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This article in SSSAJ

  1. Vol. 64 No. 2, p. 715-724
     
    Received: Aug 28, 1998


    * Corresponding author(s): krbrye@students.wisc.edu
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doi:10.2136/sssaj2000.642715x

Water-Budget Evaluation of Prairie and Maize Ecosystems

  1. K. R. Brye *a,
  2. J. M. Normana,
  3. L. G. Bundya and
  4. S. T. Gowerb
  1. a Dep. of Soil Science, Univ. of Wisconsin, 1525 Observatory Dr., Madison, WI 53706-1299 USA
    b Dep. of Forest Ecol. and Manage., Univ. of Wisconsin, Madison, WI 53706 USA

Abstract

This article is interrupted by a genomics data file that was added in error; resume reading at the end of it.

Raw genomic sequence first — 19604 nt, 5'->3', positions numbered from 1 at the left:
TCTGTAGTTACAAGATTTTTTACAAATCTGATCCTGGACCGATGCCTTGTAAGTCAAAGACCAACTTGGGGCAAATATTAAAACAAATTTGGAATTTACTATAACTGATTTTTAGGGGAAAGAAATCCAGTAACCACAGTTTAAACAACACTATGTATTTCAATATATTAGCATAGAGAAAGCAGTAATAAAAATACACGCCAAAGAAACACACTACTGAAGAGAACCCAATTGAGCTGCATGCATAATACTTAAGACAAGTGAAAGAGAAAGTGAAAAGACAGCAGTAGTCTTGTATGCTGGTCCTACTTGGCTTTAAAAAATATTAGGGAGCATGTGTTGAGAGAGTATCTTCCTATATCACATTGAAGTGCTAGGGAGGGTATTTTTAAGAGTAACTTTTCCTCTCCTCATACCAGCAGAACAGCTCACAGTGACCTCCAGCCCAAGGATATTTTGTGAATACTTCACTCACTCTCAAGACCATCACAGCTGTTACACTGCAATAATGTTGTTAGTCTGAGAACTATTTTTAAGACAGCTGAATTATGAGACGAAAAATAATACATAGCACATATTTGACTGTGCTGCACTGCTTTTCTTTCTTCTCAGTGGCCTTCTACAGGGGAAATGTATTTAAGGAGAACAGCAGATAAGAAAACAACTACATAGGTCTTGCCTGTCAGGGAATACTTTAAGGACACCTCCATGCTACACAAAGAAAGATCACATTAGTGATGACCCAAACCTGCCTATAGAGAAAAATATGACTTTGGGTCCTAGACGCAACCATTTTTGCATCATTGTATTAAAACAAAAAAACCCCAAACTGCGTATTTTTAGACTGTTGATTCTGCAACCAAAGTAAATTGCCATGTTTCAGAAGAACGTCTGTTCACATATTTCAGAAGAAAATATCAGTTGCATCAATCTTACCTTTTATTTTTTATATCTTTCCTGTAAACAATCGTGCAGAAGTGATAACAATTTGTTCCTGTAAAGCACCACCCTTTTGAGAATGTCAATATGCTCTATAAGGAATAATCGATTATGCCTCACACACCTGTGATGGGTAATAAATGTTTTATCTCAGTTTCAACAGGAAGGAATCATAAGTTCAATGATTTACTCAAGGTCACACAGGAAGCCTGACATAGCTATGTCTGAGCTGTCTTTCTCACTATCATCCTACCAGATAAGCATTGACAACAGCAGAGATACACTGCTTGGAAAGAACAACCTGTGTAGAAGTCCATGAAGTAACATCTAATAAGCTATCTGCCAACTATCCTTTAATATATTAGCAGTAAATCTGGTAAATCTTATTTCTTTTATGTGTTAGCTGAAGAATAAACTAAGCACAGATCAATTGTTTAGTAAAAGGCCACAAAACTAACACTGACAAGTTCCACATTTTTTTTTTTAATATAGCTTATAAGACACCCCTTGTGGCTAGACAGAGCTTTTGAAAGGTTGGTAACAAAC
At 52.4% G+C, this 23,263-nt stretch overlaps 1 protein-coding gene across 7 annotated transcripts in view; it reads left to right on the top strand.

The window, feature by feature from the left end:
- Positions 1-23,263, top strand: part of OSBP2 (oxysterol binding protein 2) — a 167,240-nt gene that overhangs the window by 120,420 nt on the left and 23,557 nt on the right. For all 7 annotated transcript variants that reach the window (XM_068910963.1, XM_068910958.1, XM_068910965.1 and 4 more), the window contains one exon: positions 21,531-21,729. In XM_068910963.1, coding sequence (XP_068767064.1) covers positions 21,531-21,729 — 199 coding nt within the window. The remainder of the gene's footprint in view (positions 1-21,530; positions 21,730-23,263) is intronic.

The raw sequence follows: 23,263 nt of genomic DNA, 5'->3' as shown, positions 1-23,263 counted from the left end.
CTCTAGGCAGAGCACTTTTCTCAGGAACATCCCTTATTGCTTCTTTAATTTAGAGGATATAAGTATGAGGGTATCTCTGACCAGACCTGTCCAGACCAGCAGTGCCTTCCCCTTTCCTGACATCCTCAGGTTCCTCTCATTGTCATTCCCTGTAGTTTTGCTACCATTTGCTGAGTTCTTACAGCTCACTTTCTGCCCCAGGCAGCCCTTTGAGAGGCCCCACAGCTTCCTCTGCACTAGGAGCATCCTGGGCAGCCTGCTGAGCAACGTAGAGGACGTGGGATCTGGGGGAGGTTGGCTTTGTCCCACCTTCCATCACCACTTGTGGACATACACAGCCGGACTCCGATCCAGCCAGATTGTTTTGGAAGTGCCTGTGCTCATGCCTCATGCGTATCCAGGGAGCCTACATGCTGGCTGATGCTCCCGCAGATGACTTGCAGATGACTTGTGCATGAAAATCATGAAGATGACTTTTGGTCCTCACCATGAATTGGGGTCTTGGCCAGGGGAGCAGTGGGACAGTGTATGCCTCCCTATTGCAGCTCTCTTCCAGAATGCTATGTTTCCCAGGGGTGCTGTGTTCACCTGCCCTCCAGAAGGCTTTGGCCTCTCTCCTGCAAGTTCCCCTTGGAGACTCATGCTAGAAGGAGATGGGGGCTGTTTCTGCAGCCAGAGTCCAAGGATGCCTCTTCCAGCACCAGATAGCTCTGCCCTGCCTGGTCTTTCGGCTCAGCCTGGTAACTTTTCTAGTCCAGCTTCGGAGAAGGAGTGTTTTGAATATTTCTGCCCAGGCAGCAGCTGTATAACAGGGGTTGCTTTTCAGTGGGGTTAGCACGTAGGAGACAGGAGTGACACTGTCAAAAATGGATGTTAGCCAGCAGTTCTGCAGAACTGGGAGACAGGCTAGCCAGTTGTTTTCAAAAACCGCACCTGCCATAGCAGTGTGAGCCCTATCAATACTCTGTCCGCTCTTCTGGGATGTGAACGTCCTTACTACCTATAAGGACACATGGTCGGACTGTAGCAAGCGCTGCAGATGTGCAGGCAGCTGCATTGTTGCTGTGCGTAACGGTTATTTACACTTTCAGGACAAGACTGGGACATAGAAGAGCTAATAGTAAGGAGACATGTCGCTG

Annual monitoring of water-budget components is useful for comparing the fate of water inputs among ecosystems. Land-use changes from natural prairies to managed agroecosystems alter water-budget components. Weekly hydrological budgets for a restored natural prairie and maize (Zea mays L.) agroecosystems (no-tillage and chisel-plow) were constructed for 132 consecutive wk between June 1995 and January 1998. Precipitation, drainage, soil water–storage changes, and snow-cover changes were measured on Plano silt loam soil (fine-silty, mixed, superactive, mesic Typic Argiudoll) at agricultural and prairie sites. Compared with the maize ecosystems, the prairie maintained greater soil water contents deeper in the soil profile (0.8–1.4 m), somewhat larger evapotranspiration (Et), and significantly less drainage because of considerable interception of precipitation by a residue layer. Soil water storage in the no-tillage maize setting was more similar to the prairie, while Et, net primary productivity, and drainage were more comparable to the chisel-plow agroecosystem. Total drainage measured with equilibrium-tension lysimeters was 199 mm of water (coefficient of variation [CV] = 5.7%) for the prairie ecosystem, 563 mm of water (CV = 13.6%) for the no-tillage maize ecosystem, and 793 mm of water (CV = 18.5%) for the chisel-plow maize ecosystem. Residue interception for the prairie was 477 mm, compared with 681 mm of precipitation during the growing season of 1997, which contributed to lower prairie drainage. The combination of similar productivity, higher soil water contents, and less drainage than the chisel-plow ecosystem suggests that a no-tillage ecosystem is more sustainable than the chisel-plow agroecosystem in terms of reducing potential adverse environmental impacts associated with soil water movement.

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